Friday, March 6, 2009

Things not to do with your mouth in a meeting

The young man was lounging on a park bench, arms stretched out across the top. As I walked by, he opened his mouth and enjoyed a huge yawn right in my face. Was this guy being intentionally crude, or was he just plain ignorant? My reaction: disgust and annoyance. My opinion of that young man: rather low. All I knew of him was how his tongue and teeth looked, but his manner of showing them to me convinced me he was a rude, uneducated person.

These days, unfortunately, companies and grad schools have had to begin training their people how to act civilly and politely in meetings and elsewhere. Gone are the days when training films titled "How to Have a Family Dinner" (possibly made here in KC by Calvin Films, where Robert Altman got his start) advised adults and children not to put their elbows on the table and to refrain from unpleasant or controversial conversational topics while dining. More's the pity.

The problem is that Americans scorn rules that inhibit their natural behavior. Why the heck should I have to cover my mouth when I yawn (or cough or sneeze)? Why shouldn't I put my elbows on the table? In the first case, because nobody wants a view of your uvula and whatever else is in your mouth. In the second, because it gives the impression that you are an inconsiderate bumpkin. There are historical reasons, and also modern ones, for these rules of etiquette.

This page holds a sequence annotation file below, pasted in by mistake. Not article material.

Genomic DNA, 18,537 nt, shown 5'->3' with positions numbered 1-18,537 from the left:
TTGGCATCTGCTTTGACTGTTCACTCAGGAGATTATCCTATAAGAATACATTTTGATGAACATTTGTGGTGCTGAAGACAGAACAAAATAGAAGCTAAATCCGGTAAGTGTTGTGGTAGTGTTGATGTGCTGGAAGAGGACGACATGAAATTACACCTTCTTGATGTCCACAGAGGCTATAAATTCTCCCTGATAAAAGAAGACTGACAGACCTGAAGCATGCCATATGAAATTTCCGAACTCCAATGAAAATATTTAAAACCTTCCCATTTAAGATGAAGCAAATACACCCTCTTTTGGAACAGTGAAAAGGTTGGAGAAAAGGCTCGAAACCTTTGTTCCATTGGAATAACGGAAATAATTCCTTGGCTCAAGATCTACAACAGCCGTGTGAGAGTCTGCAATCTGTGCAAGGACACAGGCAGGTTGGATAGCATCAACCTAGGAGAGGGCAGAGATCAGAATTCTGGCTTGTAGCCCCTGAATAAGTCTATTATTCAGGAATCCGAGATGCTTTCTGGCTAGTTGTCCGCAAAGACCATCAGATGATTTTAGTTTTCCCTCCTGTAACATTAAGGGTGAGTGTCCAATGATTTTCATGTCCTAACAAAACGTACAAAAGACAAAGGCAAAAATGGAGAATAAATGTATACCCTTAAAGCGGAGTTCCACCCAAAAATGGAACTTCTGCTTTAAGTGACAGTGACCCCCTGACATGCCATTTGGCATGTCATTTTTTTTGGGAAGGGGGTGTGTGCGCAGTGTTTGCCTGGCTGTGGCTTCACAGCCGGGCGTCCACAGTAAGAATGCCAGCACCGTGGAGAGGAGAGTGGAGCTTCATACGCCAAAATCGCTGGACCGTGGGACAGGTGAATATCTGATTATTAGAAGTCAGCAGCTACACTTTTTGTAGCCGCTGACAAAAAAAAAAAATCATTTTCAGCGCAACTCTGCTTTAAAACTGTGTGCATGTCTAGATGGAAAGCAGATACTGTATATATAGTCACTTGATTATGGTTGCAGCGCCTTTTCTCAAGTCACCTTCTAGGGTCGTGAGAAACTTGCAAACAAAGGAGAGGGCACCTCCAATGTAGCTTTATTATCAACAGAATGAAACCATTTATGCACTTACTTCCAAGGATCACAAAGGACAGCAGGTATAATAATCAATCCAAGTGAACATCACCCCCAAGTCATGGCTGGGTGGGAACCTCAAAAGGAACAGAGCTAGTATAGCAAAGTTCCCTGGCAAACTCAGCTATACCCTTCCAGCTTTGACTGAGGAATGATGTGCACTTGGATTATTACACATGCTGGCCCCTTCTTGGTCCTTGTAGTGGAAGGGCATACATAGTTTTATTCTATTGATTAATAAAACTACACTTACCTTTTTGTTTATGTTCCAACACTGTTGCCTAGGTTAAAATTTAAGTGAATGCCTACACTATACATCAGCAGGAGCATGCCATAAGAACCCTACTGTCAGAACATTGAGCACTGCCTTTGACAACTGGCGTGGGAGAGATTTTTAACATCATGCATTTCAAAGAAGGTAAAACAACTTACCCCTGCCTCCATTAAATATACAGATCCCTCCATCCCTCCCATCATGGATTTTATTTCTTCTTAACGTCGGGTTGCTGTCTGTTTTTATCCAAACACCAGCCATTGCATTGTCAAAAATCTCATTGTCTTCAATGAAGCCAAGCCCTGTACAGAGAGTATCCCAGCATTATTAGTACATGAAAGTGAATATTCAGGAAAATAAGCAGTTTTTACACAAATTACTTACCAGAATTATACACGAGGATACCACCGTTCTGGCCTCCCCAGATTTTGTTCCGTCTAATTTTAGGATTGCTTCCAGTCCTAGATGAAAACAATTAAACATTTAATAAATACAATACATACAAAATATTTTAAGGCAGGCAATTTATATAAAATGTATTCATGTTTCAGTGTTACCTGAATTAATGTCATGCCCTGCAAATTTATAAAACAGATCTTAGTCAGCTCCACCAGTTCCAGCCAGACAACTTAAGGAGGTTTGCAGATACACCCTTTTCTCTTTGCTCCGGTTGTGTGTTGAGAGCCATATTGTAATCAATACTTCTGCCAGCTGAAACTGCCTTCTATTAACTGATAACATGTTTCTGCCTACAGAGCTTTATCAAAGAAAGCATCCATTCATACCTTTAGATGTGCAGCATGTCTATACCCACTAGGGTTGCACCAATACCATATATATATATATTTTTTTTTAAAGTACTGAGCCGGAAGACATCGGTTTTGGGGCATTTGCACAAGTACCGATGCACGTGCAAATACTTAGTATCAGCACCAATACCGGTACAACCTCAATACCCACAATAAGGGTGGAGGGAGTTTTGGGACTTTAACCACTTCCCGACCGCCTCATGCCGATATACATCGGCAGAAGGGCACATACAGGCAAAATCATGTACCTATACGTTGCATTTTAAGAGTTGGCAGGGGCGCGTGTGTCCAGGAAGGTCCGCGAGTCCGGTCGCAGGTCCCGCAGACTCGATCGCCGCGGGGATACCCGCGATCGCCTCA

As Paula Williams says on the Ravenwerks website, etiquette is more than just selecting the right fork to eat the salad. "Being relaxed, friendly and considerate is what etiquette is all about."

The "considerate" part is a good one to take to heart. If you are considerate of other people's sensitivities, you probably won't remove a gob of gristly meat from your mouth and place it on the edge of your plate without shielding your activities with your napkin. You won't pick your teeth at the table. You won't gulp your water with audible "glugs." You won't talk over another table companion or start an argument that might upset digestive processes.

As an alternative to purchasing an etiquette book, if we all can keep "consideration" top of mind, we won't go far wrong. If you feel insecure about what to do and not to do in public, there are many etiquette resources at the bookstore, library, or on the Web. You may discover interesting sidelights, such as this: the reason knives are set on the table with their blades toward the plate is that in this way, ancient diners let their companions know they did not mean to stab them to death. Oh, by the way, stabbing dinner partners is considered poor form. But you knew that.

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